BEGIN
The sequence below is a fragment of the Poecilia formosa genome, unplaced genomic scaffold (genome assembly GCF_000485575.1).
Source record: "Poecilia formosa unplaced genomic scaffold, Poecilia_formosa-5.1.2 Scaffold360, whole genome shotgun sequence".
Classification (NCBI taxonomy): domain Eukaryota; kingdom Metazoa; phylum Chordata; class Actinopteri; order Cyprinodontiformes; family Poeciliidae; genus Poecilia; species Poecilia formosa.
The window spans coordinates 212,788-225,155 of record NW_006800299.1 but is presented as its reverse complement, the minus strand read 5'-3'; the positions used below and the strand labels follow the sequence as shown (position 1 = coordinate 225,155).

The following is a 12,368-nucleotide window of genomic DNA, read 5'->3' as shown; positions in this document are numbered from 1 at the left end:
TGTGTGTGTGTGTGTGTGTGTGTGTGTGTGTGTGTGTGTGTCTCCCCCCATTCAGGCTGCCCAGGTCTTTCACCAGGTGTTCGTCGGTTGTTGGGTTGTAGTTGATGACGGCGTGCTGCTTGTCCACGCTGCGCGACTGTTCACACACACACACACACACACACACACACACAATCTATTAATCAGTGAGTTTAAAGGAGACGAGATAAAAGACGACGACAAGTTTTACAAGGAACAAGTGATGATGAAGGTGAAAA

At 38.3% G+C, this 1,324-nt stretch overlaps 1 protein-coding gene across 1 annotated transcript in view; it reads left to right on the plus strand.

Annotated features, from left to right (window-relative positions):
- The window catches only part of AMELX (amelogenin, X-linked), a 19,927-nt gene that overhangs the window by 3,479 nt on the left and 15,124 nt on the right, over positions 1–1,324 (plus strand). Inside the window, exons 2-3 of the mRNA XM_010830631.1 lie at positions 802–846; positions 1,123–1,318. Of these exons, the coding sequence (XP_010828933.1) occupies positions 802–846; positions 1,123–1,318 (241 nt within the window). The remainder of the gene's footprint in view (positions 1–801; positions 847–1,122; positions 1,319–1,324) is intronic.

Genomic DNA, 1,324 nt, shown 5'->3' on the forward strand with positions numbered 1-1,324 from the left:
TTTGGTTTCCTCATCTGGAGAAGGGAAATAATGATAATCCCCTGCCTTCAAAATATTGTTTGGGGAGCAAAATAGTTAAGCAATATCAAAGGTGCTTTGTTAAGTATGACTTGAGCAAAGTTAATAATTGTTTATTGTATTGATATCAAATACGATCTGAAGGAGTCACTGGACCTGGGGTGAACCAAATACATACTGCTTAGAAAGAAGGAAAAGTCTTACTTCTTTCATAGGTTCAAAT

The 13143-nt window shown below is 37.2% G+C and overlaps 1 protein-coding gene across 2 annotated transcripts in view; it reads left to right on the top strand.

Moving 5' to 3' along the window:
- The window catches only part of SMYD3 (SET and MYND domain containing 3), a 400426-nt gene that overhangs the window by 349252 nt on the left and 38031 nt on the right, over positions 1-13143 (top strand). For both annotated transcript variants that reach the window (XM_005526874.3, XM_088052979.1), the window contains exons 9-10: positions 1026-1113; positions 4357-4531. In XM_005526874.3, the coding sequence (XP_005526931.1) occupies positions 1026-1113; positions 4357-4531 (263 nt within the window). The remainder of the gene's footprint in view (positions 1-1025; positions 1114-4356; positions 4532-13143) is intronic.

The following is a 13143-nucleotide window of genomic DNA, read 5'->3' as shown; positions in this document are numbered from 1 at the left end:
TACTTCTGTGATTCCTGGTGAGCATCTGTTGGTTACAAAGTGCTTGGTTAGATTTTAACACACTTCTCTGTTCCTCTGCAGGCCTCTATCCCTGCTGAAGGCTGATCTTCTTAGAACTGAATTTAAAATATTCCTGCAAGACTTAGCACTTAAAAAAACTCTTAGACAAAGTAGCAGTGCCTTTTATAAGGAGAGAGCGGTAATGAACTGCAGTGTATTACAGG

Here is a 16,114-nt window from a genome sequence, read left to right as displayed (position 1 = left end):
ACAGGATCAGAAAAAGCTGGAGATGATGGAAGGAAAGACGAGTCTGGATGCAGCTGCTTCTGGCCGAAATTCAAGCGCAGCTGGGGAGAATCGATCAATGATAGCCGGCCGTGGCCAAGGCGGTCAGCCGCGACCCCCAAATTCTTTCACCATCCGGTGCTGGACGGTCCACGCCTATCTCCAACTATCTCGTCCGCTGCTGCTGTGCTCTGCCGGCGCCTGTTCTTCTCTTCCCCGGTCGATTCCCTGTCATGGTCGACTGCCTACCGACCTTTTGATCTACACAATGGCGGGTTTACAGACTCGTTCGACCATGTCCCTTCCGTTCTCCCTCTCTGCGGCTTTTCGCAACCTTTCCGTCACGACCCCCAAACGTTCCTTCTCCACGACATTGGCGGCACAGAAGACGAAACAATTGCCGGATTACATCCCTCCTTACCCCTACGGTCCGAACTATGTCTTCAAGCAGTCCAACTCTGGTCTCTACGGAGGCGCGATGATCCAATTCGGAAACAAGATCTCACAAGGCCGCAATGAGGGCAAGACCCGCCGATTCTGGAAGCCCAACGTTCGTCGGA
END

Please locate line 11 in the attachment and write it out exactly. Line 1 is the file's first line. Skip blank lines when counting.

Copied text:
TTTGGTTTCCTCATCTGGAGAAGGGAAATAATGATAATCCCCTGCCTTCAAAATATTGTTTGGGGAGCAAAATAGTTAAGCAATATCAAAGGTGCTTTGTTAAGTATGACTTGAGCAAAGTTAATAATTGTTTATTGTATTGATATCAAATACGATCTGAAGGAGTCACTGGACCTGGGGTGAACCAAATACATACTGCTTAGAAAGAAGGAAAAGTCTTACTTCTTTCATAGGTTCAAAT